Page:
issue 010, 2018

Alternatives for pain management 010

BY Dr. Teresa Bartlett SVP, Senior Medical Officer, Sedgwick

Opioid use continues to be a significant problem, but we are seeing success in mitigating the use of these addictive drugs through complex pharmacy management and the utilization review (UR) process. Along with pharmacy and UR efforts, there are key areas along the continuum of care where our industry can guide consumers and help them explore alternatives for managing pain following an injury at work

Prescription pain relievers and synthetic opioids, such as fentanyl, are contributing factors to the current opioid epidemic. It has been reported that every day, more than 115 Americans die from overdosing on opioids.1 More than three out of five drug overdose deaths involve an opioid. The economic burden of prescription opioid misuse in the United States is $78.5 billion a year.2 This includes healthcare, lost productivity, addiction treatment and criminal justice involvement.

A key area that we are focusing on is monitoring and investigating second fill opioid prescriptions. According to Sedgwick’s data, we are seeing that after that first opioid prescription, 60-70% of the patients never get another fill. It is that second fill that is the trigger. According to the Centers for Disease Control and Prevention, if the first fill exceeds a six-day supply of opioids, then 15% of the people taking them are going to be on them in a year. Some states have put rules in place to ensure the initial scripts do not exceed a six-day supply. States should also create limitations for second fills.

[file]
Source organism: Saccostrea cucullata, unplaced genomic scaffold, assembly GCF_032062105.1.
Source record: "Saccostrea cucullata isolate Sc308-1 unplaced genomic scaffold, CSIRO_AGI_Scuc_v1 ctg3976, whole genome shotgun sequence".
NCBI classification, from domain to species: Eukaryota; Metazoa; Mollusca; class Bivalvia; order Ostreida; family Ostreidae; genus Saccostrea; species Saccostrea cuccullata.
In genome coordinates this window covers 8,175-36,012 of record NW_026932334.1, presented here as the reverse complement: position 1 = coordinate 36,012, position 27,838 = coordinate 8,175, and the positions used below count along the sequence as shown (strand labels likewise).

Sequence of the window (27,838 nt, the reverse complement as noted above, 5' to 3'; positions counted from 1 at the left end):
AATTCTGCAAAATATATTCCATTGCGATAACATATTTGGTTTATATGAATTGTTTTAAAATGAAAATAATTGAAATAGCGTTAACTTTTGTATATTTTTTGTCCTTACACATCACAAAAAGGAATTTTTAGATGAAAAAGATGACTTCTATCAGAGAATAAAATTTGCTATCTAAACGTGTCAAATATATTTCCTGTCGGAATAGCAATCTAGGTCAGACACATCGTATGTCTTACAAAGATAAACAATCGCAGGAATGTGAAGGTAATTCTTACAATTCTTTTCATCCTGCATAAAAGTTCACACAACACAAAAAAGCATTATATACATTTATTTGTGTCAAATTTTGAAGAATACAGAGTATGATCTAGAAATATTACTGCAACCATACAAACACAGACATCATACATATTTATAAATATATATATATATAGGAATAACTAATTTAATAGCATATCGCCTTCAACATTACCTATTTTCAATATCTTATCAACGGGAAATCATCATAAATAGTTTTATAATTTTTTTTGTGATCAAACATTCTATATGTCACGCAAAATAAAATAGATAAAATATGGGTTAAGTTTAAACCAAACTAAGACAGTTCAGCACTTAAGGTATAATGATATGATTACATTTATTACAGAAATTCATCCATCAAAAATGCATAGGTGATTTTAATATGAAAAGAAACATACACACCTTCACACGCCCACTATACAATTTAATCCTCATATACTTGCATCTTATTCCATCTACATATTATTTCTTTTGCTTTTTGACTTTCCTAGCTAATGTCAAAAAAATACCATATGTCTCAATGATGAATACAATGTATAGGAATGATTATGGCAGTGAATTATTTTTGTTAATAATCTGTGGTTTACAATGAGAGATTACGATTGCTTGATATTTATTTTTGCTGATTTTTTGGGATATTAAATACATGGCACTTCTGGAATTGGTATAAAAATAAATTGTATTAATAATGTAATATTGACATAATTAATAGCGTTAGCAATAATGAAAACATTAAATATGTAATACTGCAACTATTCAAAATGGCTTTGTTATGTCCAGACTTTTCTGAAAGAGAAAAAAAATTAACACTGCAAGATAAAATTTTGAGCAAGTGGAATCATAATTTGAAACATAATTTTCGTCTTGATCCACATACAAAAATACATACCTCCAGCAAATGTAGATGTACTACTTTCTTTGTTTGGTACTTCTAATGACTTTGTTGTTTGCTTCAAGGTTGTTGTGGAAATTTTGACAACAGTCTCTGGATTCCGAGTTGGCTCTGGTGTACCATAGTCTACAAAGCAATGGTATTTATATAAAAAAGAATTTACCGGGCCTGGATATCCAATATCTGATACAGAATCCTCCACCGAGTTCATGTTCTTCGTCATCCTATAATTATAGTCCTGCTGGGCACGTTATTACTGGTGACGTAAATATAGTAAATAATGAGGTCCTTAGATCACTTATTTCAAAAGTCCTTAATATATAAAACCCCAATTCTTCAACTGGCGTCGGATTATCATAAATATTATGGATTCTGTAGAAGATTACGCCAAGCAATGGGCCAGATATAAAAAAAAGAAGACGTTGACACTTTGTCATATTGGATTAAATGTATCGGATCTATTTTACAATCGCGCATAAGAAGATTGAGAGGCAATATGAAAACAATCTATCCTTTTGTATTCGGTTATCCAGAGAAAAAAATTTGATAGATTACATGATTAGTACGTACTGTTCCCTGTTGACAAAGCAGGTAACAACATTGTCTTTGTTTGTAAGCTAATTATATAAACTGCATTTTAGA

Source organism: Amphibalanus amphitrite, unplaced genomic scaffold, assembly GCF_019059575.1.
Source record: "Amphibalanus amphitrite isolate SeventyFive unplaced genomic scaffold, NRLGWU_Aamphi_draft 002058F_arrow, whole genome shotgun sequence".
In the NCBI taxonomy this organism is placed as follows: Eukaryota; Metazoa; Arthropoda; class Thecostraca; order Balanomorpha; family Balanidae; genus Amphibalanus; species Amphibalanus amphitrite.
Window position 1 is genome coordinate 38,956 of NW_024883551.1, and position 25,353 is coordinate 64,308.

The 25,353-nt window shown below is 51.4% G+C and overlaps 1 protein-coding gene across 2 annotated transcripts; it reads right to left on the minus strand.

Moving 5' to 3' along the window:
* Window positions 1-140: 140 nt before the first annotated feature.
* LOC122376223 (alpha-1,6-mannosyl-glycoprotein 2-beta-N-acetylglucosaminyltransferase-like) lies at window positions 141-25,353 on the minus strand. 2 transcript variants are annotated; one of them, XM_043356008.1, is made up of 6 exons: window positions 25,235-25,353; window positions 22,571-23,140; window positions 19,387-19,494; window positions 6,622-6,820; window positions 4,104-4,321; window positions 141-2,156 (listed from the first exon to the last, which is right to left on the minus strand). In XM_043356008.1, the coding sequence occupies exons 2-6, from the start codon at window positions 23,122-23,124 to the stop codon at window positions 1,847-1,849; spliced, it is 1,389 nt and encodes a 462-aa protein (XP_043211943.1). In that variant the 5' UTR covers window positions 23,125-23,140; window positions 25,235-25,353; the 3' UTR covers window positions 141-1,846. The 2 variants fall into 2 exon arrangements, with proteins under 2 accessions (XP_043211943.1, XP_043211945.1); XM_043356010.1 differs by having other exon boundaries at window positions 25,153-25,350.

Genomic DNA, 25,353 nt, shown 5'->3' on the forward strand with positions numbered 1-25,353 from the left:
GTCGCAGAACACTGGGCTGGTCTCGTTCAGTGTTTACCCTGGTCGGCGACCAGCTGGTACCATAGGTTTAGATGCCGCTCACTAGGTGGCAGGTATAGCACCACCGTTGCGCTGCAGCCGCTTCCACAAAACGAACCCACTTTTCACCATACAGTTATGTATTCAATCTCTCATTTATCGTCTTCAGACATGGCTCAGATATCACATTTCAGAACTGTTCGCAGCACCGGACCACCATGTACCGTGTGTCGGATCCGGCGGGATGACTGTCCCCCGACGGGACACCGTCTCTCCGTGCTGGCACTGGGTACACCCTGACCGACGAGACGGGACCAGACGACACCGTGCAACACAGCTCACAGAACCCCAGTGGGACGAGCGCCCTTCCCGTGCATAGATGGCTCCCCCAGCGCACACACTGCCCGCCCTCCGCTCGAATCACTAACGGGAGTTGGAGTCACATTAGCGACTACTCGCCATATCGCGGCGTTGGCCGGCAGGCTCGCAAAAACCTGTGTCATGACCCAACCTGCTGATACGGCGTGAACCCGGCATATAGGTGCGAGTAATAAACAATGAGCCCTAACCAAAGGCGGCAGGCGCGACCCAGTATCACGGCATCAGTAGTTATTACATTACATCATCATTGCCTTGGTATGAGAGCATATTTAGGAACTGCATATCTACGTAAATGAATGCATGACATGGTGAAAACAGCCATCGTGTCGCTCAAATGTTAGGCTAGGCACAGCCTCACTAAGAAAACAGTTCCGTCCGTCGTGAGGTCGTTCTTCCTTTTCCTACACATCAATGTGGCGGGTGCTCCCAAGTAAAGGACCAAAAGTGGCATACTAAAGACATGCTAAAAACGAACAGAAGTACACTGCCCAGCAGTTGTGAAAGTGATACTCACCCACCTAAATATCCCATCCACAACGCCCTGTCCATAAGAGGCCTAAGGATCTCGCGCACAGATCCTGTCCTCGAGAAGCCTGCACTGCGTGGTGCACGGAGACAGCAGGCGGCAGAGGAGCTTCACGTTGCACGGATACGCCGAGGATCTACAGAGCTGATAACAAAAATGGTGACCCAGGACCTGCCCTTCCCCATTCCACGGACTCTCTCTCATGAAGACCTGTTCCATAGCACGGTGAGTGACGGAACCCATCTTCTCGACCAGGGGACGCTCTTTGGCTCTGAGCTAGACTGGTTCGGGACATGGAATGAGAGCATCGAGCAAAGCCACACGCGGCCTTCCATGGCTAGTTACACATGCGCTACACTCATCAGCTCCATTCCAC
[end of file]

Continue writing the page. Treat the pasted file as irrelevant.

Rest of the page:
Sedgwick evaluated claim data and found that overall cost and duration increased exponentially with each additional opioid prescription for non-surgery claims. We compared claims with two prescription opioid fills and claims with five or more opioid fills and found the average claim duration was 88% higher for claims with five or more refills. In addition, our data showed that the average total paid on the claims with five or more refills was 191% more. In fact, non-surgical claim duration exceeded major surgery claim average duration by 4.4% when five or more opioid refills were prescribed. Early pharmacy clinician intervention is critically important for controlling claim costs and ensuring employee safety.

Prescription drugs for chronic pain are dangerous and long-term use damages vital organs and diminishes quality of life. Once a person is addicted, it can be devastating and extremely difficult to stop. Chronic pain has to be addressed in multiple ways and cannot be stopped by a pill or procedure. Intervention is important. A long-term opioid user should be weaned from medication following a weaning plan coordinated with the physician by a pharmacist or peer physician.

By putting together the managed care and pharmacy data after a claim is reported and connecting the dots, we can take our efforts a step further to control the use of opioids, and ensure injured employees are recovering as quickly and safely as possible.

Innovative approaches to reducing opioid use